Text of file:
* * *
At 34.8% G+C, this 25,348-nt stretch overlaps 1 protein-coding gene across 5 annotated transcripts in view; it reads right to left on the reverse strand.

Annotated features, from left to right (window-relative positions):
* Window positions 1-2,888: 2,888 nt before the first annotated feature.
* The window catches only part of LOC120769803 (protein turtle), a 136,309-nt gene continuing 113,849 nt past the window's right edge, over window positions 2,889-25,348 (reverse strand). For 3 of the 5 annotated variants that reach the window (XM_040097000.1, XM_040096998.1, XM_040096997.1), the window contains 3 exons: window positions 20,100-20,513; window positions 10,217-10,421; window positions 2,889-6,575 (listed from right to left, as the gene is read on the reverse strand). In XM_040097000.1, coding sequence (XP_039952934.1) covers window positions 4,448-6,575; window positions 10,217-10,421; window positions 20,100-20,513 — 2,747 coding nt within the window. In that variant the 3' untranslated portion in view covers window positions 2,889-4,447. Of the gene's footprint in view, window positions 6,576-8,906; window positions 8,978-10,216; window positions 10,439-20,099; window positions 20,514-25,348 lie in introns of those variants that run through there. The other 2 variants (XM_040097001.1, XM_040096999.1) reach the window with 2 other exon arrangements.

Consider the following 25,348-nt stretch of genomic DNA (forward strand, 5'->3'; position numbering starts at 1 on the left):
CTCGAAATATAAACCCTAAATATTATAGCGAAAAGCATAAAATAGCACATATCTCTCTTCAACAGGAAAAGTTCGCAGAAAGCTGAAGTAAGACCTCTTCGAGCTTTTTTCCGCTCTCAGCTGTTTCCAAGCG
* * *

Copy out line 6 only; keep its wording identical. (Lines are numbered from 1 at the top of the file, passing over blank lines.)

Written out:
CTCGAAATATAAACCCTAAATATTATAGCGAAAAGCATAAAATAGCACATATCTCTCTTCAACAGGAAAAGTTCGCAGAAAGCTGAAGTAAGACCTCTTCGAGCTTTTTTCCGCTCTCAGCTGTTTCCAAGCG